Richard Trumka, head of the AFL-CIO, says Obamacare is largely a positive step. He is concerned about reports that some employers are cutting workers' hours to avoid having to offer health insurance.
Michael Bonfigli /The Christian Science Monitor
Labor leader Richard Trumka is president of the AFL-CIO, a federation of 57 unions. He was the guest at the Aug. 29 Monitor Breakfast.
Some causes for what he says is the 'crisis' in the labor movement:
"I don't think that we kept pace with the changing economy and the change in [the] economic environment and political environment.... The fact that the Supreme Court equates money with free speech ... has allowed corporations to dominate policy and politics in the United States...."
His view of the Affordable Care Act:
"[It] is a major step in the right direction.... We made some mistakes along the way."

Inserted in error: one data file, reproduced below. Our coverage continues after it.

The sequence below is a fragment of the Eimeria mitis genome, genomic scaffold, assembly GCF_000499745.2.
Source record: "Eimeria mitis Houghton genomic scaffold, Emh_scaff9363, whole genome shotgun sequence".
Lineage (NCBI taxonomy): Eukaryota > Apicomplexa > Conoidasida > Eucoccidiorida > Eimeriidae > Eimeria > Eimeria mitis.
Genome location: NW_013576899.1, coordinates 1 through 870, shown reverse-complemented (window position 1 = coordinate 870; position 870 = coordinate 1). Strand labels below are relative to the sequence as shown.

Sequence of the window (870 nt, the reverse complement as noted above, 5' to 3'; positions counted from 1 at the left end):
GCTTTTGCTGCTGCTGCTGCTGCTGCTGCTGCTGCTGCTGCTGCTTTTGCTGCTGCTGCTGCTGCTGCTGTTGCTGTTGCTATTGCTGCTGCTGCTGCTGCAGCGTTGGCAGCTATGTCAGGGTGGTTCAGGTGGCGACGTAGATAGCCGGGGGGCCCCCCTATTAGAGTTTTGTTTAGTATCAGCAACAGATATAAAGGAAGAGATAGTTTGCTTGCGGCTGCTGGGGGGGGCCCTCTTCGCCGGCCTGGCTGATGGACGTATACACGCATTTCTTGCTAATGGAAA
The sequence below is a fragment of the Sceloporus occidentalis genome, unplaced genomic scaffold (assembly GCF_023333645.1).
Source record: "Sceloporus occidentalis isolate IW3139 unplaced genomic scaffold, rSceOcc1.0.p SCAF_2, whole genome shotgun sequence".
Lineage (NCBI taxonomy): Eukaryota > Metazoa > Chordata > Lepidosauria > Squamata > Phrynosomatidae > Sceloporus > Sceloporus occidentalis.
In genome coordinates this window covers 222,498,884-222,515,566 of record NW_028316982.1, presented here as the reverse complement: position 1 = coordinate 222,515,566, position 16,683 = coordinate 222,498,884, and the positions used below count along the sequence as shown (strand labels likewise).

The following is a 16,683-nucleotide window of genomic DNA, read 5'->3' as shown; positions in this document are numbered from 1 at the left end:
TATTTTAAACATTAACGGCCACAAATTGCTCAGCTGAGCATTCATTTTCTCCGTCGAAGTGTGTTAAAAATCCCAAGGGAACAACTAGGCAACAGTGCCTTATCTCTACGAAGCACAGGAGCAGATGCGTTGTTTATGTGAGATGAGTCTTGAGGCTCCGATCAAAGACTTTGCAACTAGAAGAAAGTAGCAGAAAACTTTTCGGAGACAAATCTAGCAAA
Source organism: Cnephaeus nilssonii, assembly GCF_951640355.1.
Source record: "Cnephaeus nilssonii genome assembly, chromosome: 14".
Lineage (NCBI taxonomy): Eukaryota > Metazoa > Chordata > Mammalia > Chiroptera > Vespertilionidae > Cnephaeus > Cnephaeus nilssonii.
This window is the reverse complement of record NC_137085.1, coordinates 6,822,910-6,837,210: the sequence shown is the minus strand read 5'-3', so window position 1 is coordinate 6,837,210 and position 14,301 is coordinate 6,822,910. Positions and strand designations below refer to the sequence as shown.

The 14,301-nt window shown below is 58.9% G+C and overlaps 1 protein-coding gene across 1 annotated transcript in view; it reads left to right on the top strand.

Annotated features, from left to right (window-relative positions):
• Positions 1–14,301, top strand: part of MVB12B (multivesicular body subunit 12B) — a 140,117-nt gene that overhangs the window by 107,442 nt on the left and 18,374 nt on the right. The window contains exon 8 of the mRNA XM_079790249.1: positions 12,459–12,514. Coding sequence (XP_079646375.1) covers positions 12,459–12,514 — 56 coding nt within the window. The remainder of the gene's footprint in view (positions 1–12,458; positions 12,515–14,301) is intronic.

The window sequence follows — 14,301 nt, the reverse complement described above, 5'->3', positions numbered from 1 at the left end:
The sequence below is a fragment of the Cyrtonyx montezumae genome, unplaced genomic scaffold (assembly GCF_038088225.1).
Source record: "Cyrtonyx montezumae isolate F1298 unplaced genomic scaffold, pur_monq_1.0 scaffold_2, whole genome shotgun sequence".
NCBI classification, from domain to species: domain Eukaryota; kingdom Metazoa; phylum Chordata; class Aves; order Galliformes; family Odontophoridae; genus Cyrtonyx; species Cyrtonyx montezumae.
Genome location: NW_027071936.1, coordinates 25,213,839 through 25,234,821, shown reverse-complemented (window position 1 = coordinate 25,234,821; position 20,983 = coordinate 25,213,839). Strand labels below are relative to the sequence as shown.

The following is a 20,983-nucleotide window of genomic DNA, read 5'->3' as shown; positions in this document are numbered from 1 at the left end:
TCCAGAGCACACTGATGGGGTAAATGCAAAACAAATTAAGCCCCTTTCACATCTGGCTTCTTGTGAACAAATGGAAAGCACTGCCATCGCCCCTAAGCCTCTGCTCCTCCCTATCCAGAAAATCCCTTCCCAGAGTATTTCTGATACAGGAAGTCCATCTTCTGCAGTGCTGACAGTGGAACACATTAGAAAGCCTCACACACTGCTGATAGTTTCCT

Warnings that employers are cutting workers' hours to avoid having to offer health insurance:
"That is obviously something that no one intended ... that is something that needs to be addressed."
Why he prefers Janet Yellen over Lawrence Summers to take over from Ben Bernanke as head of the Federal Reserve Board:
"The head of the Fed has two jobs. One, to fight inflation, and two, to seek full employment.... History would indicate that [Ms. Yellen] is for a much more balanced approach."
Why the AFL's 2014 political plan involves Texas, where union membership is less than half the national rate:
"Minorities are denied right now ... the voice that they should be entitled to.... There needs to be more union people in the state...."